We were invited to a potluck this weekend and I decided—since it is close to St. Patrick’s Day—to do an Irish beef stew. I have posted this recipe before, but I am really incapable of doing the same dish the same way twice.
Category Archives: Stews
Adapted from Chef John’s recipe
Jan’s school friends—Barb from second grade, Pat from I think about seventh grade—are in town for Stitches. This means another meal to create—with no meat with a face or chunks of tomato. A few ago I made some Jamaican coconut fish parcels that had a very flavorful broth, I decided to look for a soup that was similar, but different.
Adapted from an America’s Test Kitchen recipe
I am making tri-tip tacos for Christmas and tacos call for beans. I made these a few months ago and they were very popular with my family. The term “drunken” implies that you are using a large amount of an alcoholic beverage in the dish. The trick to keeping it from tasting “boozy” is to cook off the alcohol before adding any water.
Jan’s family Christmas Eve traditional meal was Grandpa Von Hausen’s goulash. This was a Depression era dish of bacon, hamburger, onions, a whole bottle of ketchup, garlic, paprika, and cans of peas, kidney beans, and pork & beans. The idea was that this dish would sustain the family throughout the days of Christmas—without anyone needing to stop and cook.
Jan is on a soft food diet—nothing where she has to bite with her front teeth—and I have spent the last two weeks thinking up interesting foods that she can still eat. She decided that chili with small bits of vegetables and meat would fit the bill. Although I would prefer beef or pork chili, she has asked for ground turkey.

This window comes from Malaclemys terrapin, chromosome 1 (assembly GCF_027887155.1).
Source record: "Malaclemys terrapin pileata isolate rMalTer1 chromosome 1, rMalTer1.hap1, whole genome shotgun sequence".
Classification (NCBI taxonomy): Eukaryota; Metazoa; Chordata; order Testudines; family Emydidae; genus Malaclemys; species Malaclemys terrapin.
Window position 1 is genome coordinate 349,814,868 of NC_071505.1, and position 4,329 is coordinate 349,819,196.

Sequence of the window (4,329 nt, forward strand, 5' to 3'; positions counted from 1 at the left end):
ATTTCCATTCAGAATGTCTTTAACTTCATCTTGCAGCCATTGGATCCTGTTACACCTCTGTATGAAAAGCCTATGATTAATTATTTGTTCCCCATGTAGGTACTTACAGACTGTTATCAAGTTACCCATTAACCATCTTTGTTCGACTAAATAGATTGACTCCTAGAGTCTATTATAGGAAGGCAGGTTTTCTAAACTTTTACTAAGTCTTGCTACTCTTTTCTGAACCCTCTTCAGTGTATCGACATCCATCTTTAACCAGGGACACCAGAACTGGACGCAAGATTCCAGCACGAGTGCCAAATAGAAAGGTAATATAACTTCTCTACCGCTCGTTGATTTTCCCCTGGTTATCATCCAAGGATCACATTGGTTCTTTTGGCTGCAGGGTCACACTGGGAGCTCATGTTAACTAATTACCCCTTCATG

I used canned beans for quick weekday chili. Cook’s Illustrated has identified Goya as the best brand of canned beans, because they are processed fresh in the fields, instead of laying around in storage for an unknown length of time. This is more of a weekend variation on the theme.
I like slow cooked chili with tender chunks of beef, sometimes I just want a quick meal for a weekday. While I have been known to simply use a brand name chili, occasionally I like to go just a step further. This may take a few more minutes than simply opening a can, but the flavor is worth the effort.
Jan asked for this dish in the morning, as a result, I was not able to pre-soak my beans overnight. This left me with the “quick soak” method—bring a pot of water and beans to a boil and then let them rest for an hour off the heat. My variation to this method is that I make a rich ham broth and then soak the beans in this flavorful, salty liquid.